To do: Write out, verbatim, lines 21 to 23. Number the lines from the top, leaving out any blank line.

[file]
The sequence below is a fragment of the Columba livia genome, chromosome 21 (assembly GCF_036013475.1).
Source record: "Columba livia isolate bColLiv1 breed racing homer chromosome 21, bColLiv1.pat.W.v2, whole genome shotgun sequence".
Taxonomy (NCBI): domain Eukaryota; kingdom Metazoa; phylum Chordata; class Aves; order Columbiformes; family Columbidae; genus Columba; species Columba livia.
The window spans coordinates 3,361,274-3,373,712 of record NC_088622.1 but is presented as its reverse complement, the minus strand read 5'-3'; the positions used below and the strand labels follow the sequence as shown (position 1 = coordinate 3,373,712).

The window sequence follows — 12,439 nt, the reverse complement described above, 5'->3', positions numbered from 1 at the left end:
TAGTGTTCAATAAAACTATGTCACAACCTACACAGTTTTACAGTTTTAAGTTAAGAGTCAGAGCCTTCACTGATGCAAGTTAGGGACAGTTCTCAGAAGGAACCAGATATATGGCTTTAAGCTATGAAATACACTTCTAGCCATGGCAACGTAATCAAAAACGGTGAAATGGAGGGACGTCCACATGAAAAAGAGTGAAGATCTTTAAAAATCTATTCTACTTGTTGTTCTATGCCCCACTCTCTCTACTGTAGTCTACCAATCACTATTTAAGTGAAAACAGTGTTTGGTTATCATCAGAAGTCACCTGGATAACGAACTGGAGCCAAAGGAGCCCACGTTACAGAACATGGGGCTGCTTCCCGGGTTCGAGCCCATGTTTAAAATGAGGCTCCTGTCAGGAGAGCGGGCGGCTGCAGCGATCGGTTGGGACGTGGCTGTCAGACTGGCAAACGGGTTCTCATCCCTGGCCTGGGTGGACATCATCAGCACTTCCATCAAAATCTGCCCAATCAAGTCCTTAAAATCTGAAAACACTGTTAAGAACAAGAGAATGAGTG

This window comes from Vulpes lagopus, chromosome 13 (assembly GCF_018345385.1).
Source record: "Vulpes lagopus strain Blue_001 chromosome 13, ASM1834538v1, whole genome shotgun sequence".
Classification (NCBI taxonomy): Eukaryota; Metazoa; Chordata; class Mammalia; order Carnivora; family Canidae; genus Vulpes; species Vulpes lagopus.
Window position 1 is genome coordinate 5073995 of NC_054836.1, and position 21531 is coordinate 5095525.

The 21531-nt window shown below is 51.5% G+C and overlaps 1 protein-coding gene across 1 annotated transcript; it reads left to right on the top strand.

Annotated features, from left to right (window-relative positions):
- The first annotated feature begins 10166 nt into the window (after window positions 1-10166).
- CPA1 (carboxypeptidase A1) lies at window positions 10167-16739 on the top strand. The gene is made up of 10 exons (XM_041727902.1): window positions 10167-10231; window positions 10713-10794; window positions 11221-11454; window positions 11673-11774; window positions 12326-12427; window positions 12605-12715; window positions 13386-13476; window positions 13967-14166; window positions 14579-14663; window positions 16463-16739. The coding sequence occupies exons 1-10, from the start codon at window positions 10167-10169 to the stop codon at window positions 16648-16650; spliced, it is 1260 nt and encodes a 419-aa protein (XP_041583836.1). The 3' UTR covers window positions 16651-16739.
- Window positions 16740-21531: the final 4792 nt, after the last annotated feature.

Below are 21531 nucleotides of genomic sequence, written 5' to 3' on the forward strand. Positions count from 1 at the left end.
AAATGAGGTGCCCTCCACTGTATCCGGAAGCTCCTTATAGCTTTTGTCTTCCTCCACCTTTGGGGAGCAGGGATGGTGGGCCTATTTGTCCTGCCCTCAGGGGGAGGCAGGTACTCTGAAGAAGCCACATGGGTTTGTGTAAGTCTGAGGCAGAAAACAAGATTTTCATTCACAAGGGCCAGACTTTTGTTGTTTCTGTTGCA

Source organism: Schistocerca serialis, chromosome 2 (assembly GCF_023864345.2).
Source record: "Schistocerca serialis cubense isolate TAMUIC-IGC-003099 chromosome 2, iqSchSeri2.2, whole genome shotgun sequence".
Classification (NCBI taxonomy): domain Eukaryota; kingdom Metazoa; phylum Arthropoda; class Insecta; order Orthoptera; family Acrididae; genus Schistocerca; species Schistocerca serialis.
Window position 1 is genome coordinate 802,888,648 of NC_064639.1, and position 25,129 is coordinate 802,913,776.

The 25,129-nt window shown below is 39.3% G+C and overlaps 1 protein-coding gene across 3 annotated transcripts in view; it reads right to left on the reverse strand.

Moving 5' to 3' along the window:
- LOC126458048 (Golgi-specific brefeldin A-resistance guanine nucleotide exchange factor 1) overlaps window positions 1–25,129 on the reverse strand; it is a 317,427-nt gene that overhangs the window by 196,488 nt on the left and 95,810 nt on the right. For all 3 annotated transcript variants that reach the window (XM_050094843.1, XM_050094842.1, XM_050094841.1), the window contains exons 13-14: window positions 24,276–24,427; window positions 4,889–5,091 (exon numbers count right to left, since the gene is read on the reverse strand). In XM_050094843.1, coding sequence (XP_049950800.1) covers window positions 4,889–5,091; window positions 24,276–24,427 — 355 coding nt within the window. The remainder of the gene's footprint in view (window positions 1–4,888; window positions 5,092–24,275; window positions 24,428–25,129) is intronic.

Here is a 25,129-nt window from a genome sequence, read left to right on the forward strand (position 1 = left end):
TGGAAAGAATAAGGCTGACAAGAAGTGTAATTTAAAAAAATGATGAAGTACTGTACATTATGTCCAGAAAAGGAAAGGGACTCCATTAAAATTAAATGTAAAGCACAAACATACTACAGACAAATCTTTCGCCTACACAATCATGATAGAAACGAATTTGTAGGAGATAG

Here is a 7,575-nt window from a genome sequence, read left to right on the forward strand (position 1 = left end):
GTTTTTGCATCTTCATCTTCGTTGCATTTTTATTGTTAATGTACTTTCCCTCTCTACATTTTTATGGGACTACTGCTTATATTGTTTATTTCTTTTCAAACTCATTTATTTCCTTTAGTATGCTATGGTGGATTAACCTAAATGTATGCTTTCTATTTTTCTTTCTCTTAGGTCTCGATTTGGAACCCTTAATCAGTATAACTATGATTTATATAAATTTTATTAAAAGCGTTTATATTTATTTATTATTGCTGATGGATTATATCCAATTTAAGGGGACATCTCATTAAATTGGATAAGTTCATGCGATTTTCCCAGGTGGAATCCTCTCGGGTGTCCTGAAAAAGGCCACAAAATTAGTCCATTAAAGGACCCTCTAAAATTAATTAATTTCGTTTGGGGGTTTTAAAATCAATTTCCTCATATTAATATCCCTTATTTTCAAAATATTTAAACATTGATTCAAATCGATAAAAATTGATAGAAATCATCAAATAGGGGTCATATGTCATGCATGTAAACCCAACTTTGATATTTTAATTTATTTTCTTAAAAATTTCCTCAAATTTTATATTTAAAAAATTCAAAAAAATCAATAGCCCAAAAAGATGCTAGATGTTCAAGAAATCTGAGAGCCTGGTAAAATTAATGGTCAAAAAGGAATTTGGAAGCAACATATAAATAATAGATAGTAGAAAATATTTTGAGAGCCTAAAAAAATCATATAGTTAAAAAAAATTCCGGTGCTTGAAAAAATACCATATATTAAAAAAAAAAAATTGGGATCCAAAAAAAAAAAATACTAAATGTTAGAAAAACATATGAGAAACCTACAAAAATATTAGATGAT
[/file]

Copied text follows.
Window position 1 is genome coordinate 802,888,648 of NC_064639.1, and position 25,129 is coordinate 802,913,776.

The 25,129-nt window shown below is 39.3% G+C and overlaps 1 protein-coding gene across 3 annotated transcripts in view; it reads right to left on the reverse strand.

Moving 5' to 3' along the window: